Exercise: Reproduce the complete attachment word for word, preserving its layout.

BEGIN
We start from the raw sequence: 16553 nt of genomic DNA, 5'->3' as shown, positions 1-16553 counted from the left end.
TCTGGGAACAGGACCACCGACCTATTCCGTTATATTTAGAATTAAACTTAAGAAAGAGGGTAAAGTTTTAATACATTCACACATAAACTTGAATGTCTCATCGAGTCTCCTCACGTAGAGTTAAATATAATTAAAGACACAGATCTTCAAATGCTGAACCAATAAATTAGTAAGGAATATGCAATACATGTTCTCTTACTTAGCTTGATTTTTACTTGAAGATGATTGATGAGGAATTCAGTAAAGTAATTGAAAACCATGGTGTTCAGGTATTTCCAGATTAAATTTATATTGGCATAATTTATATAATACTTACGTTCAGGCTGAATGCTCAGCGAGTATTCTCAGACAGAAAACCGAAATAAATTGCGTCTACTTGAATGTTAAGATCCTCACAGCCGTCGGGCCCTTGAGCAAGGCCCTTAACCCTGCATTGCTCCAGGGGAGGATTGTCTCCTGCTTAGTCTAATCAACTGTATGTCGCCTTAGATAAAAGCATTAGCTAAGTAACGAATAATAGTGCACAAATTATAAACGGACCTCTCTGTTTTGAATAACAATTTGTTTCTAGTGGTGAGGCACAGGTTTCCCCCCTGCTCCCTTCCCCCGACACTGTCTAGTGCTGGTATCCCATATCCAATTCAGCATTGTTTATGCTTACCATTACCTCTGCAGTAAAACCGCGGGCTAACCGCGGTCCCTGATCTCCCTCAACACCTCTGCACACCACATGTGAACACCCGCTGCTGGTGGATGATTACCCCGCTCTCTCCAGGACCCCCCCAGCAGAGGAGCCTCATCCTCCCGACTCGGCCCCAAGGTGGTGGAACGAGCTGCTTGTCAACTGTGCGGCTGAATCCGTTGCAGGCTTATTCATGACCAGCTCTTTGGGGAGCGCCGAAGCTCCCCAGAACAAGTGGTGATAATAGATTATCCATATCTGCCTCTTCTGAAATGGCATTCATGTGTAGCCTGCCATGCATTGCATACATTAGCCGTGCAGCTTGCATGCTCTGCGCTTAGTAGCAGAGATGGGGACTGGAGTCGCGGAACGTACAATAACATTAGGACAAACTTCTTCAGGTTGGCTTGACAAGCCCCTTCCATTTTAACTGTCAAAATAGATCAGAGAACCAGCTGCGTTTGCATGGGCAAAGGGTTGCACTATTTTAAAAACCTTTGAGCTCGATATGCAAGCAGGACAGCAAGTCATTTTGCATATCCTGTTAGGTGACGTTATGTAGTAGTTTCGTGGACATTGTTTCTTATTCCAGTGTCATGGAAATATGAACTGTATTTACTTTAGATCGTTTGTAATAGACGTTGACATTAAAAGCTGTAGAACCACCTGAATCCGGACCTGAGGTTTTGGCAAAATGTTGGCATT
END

We start from the raw sequence: 16553 nt of genomic DNA, 5'->3' as shown, positions 1-16553 counted from the left end.
TCTGGGAACAGGACCACCGACCTATTCCGTTATATTTAGAATTAAACTTAAGAAAGAGGGTAAAGTTTTAATACATTCACACATAAACTTGAATGTCTCATCGAGTCTCCTCACGTAGAGTTAAATATAATTAAAGACACAGATCTTCAAATGCTGAACCAATAAATTAGTAAGGAATATGCAATACATGTTCTCTTACTTAGCTTGATTTTTACTTGAAGATGATTGATGAGGAATTCAGTAAAGTAATTGAAAACCATGGTGTTCAGGTATTTCCAGATTAAATTTATATTGGCATAATTTATATAATACTTACGTTCAGGCTGAATGCTCAGCGAGTATTCTCAGACAGAAAACCGAAATAAATTGCGTCTACTTGAATGTTAAGATCCTCACAGCCGTCGGGCCCTTGAGCAAGGCCCTTAACCCTGCATTGCTCCAGGGGAGGATTGTCTCCTGCTTAGTCTAATCAACTGTATGTCGCCTTAGATAAAAGCATTAGCTAAGTAACGAATAATAGTGCACAAATTATAAACGGACCTCTCTGTTTTGAATAACAATTTGTTTCTAGTGGTGAGGCACAGGTTTCCCCCCTGCTCCCTTCCCCCGACACTGTCTAGTGCTGGTATCCCATATCCAATTCAGCATTGTTTATGCTTACCATTACCTCTGCAGTAAAACCGCGGGCTAACCGCGGTCCCTGATCTCCCTCAACACCTCTGCACACCACATGTGAACACCCGCTGCTGGTGGATGATTACCCCGCTCTCTCCAGGACCCCCCCAGCAGAGGAGCCTCATCCTCCCGACTCGGCCCCAAGGTGGTGGAACGAGCTGCTTGTCAACTGTGCGGCTGAATCCGTTGCAGGCTTATTCATGACCAGCTCTTTGGGGAGCGCCGAAGCTCCCCAGAACAAGTGGTGATAATAGATTATCCATATCTGCCTCTTCTGAAATGGCATTCATGTGTAGCCTGCCATGCATTGCATACATTAGCCGTGCAGCTTGCATGCTCTGCGCTTAGTAGCAGAGATGGGGACTGGAGTCGCGGAACGTACAATAACATTAGGACAAACTTCTTCAGGTTGGCTTGACAAGCCCCTTCCATTTTAACTGTCAAAATAGATCAGAGAACCAGCTGCGTTTGCATGGGCAAAGGGTTGCACTATTTTAAAAACCTTTGAGCTCGATATGCAAGCAGGACAGCAAGTCATTTTGCATATCCTGTTAGGTGACGTTATGTAGTAGTTTCGTGGACATTGTTTCTTATTCCAGTGTCATGGAAATATGAACTGTATTTACTTTAGATCGTTTGTAATAGACGTTGACATTAAAAGCTGTAGAACCACCTGAATCCGGACCTGAGGTTTTGGCAAAATGTTGGCATT